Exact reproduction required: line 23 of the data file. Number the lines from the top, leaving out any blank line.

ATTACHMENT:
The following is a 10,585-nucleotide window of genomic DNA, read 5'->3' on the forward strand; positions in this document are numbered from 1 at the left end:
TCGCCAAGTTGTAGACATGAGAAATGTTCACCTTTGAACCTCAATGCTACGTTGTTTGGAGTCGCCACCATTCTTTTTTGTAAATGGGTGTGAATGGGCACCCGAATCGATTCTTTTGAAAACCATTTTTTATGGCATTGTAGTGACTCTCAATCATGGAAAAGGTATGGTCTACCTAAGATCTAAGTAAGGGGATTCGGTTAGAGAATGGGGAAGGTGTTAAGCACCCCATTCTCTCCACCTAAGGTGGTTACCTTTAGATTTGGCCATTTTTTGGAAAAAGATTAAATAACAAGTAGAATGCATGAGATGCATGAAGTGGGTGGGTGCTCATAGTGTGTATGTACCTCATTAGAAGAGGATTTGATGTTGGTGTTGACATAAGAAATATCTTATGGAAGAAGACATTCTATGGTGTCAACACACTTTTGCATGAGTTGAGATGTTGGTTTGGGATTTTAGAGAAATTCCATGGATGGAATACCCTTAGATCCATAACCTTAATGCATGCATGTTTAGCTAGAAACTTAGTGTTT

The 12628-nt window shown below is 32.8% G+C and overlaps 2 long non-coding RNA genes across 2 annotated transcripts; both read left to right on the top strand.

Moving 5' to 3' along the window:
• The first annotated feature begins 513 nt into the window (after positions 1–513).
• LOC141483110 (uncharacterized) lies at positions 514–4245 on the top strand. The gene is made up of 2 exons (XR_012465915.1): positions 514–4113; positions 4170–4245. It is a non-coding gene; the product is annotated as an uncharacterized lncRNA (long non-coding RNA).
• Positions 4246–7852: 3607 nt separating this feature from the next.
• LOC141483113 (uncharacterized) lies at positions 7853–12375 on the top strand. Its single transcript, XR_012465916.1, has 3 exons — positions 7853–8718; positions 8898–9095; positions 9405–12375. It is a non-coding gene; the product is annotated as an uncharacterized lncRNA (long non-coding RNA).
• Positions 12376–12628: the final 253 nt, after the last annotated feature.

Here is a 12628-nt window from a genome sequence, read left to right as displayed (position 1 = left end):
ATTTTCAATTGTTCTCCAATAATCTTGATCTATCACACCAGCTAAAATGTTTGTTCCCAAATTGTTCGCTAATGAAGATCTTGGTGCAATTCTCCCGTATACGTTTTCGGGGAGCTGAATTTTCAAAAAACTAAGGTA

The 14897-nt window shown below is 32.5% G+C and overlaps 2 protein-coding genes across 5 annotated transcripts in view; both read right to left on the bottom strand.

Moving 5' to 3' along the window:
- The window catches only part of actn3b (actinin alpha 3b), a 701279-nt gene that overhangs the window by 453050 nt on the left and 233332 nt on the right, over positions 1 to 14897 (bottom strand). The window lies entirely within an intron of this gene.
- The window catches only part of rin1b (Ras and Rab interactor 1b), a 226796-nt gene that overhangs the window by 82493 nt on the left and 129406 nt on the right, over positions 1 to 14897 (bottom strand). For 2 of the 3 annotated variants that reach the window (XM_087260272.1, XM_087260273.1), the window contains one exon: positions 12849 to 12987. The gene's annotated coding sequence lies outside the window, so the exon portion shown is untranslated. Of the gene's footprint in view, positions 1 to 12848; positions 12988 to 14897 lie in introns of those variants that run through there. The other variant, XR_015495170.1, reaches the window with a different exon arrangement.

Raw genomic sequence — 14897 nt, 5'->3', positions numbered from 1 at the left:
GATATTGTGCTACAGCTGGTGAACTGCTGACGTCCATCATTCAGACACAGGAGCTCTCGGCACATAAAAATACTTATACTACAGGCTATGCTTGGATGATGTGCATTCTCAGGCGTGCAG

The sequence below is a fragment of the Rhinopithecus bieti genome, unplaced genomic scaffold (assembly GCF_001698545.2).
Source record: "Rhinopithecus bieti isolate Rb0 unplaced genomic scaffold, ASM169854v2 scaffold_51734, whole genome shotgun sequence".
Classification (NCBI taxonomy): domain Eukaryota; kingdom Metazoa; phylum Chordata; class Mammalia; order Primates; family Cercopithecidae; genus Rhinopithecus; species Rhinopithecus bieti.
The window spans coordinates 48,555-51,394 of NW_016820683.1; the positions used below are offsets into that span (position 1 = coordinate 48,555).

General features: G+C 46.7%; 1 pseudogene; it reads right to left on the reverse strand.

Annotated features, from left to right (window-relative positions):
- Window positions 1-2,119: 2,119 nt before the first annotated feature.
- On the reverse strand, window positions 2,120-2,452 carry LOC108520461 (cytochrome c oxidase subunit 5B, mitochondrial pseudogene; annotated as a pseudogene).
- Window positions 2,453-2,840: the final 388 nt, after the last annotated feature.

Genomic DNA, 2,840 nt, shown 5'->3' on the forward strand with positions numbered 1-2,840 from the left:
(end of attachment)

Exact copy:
Annotated features, from left to right (window-relative positions):